A further new addition to the IUCN Red List is the recently discovered primate Wallace's Tarsier (Tarsius wallacei). This forest-dwelling species was first described in 2010, and is found in just two small areas of Central Sulawesi, Indonesia. Unlike its cousin the Siau Island Tarsier (Tarsius tumpara), also new on the IUCN Red List this year and classified as Critically Endangered, Wallace's Tarsier has been listed as Data Deficient. Species are classified as Data Deficient when not enough information is known to assign them to another category.

An assessment of all 248 lobster species has been completed, with 35 percent being classified as Data Deficient, including the Caribbean Spiny Lobster (Panulirus argus). This species shows decreasing populations as a result of over-exploitation, but unfortunately very little else is known about it. An estimated 1.2 billion people worldwide rely on marine species for food and livelihoods, so obtaining reliable information on catch levels is essential.

"It is extremely important that we keep pushing forward with surveys of little-known species, as without adequate data, we cannot determine their risk of extinction and therefore cannot develop or implement effective conservation actions which could prevent the species from disappearing altogether," says Jane Smart, Director, IUCN's Global Species Program.

Biodiversity loss is one of the world's most pressing crises, with many species declining to critically low levels. Numerous extinctions are taking place unnoticed, and the number of species classified as Critically Endangered (those at most severe risk of becoming extinct) is increasing. Estimations from the IUCN Red List indicate that extinctions are happening at anywhere from 100 to 1,000 times the 'background' or natural rate. The causes are many, including habitat destruction, land conversion for agriculture and development, climate change, pollution, illegal wildlife trade, and the spread of invasive species.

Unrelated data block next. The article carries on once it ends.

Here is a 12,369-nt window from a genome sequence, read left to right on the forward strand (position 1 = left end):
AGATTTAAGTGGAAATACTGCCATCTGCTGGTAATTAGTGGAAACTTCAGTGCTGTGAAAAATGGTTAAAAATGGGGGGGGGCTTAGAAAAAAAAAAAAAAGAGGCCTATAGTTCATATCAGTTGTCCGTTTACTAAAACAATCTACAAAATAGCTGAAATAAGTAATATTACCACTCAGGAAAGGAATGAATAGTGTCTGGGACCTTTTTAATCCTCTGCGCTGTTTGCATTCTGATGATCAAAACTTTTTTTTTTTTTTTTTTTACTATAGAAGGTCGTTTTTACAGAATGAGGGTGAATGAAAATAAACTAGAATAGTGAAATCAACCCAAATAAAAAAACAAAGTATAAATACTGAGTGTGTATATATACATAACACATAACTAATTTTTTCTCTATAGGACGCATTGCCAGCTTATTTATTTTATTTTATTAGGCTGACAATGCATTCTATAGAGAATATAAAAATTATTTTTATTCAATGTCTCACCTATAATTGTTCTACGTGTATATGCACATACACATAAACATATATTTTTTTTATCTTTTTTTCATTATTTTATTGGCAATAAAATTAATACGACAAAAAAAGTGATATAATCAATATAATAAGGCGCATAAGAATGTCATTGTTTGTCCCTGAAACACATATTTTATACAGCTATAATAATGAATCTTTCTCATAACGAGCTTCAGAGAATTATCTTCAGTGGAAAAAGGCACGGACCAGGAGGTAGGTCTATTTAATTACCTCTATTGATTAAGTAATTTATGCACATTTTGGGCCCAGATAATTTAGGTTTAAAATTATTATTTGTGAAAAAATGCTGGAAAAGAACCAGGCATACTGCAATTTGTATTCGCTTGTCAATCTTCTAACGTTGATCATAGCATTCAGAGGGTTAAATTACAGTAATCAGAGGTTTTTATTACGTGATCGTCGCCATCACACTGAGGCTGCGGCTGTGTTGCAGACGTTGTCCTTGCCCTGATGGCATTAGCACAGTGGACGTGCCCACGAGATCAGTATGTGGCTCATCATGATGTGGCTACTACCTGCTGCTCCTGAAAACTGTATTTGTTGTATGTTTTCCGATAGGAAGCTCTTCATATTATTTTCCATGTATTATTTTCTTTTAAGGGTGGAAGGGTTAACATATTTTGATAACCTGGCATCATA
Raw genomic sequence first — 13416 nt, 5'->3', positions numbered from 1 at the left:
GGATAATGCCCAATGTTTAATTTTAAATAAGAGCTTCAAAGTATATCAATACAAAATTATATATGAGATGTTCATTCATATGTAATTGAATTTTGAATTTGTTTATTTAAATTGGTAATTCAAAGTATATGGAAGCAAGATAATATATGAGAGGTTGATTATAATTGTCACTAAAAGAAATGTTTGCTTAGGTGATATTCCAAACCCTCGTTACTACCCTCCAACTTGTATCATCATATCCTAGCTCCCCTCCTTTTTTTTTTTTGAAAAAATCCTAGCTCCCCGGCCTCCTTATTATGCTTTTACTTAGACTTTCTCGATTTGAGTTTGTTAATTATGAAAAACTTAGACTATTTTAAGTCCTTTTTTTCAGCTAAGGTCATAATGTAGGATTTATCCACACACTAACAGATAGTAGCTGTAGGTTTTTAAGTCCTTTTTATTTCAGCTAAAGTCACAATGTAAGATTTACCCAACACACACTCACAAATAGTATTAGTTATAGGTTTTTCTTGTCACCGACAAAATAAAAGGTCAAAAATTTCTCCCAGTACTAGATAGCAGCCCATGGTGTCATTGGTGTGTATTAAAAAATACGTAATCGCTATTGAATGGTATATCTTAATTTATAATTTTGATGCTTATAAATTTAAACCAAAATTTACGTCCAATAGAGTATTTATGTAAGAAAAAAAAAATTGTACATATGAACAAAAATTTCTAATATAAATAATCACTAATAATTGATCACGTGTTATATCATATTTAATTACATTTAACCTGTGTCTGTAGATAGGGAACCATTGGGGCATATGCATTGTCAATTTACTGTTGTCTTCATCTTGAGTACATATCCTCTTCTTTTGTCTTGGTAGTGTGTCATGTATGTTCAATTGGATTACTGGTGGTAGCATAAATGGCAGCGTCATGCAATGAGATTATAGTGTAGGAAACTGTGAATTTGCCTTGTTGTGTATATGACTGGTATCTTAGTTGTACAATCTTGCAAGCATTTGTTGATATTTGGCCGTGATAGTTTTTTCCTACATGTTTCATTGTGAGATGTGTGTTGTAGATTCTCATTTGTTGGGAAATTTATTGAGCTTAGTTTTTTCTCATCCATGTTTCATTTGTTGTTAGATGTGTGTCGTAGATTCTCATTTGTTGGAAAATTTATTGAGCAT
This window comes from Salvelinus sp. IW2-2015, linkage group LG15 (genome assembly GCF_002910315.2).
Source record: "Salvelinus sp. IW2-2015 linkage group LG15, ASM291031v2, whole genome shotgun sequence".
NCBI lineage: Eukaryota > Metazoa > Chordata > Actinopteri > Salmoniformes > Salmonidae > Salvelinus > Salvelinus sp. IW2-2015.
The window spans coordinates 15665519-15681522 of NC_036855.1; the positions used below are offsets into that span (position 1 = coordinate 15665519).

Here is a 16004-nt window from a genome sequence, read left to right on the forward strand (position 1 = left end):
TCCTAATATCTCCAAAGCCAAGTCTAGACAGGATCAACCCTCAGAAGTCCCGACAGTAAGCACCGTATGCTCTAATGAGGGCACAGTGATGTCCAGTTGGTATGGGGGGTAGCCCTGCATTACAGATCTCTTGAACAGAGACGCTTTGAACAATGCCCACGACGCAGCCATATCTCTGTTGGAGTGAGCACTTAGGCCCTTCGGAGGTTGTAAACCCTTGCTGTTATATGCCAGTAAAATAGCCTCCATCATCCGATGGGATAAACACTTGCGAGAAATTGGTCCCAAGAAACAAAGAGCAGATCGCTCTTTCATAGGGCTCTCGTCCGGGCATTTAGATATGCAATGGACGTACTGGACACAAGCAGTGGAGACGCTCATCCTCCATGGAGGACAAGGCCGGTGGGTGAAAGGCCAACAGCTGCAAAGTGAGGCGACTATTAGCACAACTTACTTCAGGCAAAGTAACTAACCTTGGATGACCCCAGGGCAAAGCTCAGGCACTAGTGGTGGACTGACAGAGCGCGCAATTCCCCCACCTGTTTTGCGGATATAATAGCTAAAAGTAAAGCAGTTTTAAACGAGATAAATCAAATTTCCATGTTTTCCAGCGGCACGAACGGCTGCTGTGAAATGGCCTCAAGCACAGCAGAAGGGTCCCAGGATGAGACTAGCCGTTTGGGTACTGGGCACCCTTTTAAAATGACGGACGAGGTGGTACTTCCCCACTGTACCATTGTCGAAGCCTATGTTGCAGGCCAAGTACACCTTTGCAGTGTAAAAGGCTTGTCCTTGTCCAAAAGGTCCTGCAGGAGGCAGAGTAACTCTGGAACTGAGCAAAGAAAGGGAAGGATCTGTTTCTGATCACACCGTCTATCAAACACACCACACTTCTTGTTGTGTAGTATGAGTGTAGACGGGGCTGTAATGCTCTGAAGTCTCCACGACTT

"Conservation does work and species can recover, as shown in the case of the Arabian Oryx. Using data from the IUCN Red List, an opportunity exists for governments and society to guide conservation programmes to put the brakes on species extinctions," says Julia Marton-Lefèvre, IUCN's Director General.

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3 / 5 (1) Jun 16, 2011
1 / 5 (4) Jun 17, 2011
Yeah, I think it's great that they were able to re-introduce them to the wild. You can only hope that, however, their numbers won't diminish again from overhunting.
3 / 5 (1) Jun 17, 2011
Don't get me wrong: i totally support efforts to save otherwise expiring species .. but .. let's face it: If the total population of a given species is 'n' individuals, all living in some remote habitat, it is very likely that the species has always been vulnerable to extinction, no matter what human influence it might confront. Such a species can not be considered to be a victim of human behaviours unless its proved that people have altered that species' niche.
Let's keep things in perspective and not try to challenge nature's natural processes for natural selection of sustainable species.
1 / 5 (4) Jun 17, 2011
It's not really a natural extinction if it was caused by overhunting. If a creature is overhunted, doesn't necessarily mean that they weren't well adapted to their habitat and were destined for extinction in the first place. If it wasn't for man, maybe a lot of these sort of animals would have thriving populations.